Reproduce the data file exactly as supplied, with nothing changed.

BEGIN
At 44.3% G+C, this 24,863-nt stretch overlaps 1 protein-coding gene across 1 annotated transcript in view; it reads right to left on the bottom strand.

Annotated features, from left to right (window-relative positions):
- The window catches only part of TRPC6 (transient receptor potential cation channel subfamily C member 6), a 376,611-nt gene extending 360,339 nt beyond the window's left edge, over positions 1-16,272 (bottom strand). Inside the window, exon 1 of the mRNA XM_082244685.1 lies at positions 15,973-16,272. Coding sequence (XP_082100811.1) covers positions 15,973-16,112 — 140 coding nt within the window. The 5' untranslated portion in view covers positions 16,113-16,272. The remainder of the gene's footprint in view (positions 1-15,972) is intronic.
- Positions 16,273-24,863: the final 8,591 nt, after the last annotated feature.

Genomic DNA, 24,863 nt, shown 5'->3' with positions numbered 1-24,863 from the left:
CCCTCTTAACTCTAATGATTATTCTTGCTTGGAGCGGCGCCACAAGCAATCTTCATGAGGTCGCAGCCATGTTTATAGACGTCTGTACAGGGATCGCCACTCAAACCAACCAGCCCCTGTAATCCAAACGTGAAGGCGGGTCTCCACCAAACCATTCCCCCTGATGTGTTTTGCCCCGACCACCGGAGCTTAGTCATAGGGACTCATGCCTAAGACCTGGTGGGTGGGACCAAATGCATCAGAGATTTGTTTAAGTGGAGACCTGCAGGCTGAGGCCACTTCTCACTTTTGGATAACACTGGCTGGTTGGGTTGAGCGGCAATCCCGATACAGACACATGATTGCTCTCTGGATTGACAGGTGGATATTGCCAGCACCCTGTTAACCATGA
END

At 44.3% G+C, this 24,863-nt stretch overlaps 1 protein-coding gene across 1 annotated transcript in view; it reads right to left on the bottom strand.

Annotated features, from left to right (window-relative positions):
- The window catches only part of TRPC6 (transient receptor potential cation channel subfamily C member 6), a 376,611-nt gene extending 360,339 nt beyond the window's left edge, over positions 1-16,272 (bottom strand). Inside the window, exon 1 of the mRNA XM_082244685.1 lies at positions 15,973-16,272. Coding sequence (XP_082100811.1) covers positions 15,973-16,112 — 140 coding nt within the window. The 5' untranslated portion in view covers positions 16,113-16,272. The remainder of the gene's footprint in view (positions 1-15,972) is intronic.
- Positions 16,273-24,863: the final 8,591 nt, after the last annotated feature.

Genomic DNA, 24,863 nt, shown 5'->3' with positions numbered 1-24,863 from the left:
CCCTCTTAACTCTAATGATTATTCTTGCTTGGAGCGGCGCCACAAGCAATCTTCATGAGGTCGCAGCCATGTTTATAGACGTCTGTACAGGGATCGCCACTCAAACCAACCAGCCCCTGTAATCCAAACGTGAAGGCGGGTCTCCACCAAACCATTCCCCCTGATGTGTTTTGCCCCGACCACCGGAGCTTAGTCATAGGGACTCATGCCTAAGACCTGGTGGGTGGGACCAAATGCATCAGAGATTTGTTTAAGTGGAGACCTGCAGGCTGAGGCCACTTCTCACTTTTGGATAACACTGGCTGGTTGGGTTGAGCGGCAATCCCGATACAGACACATGATTGCTCTCTGGATTGACAGGTGGATATTGCCAGCACCCTGTTAACCATGA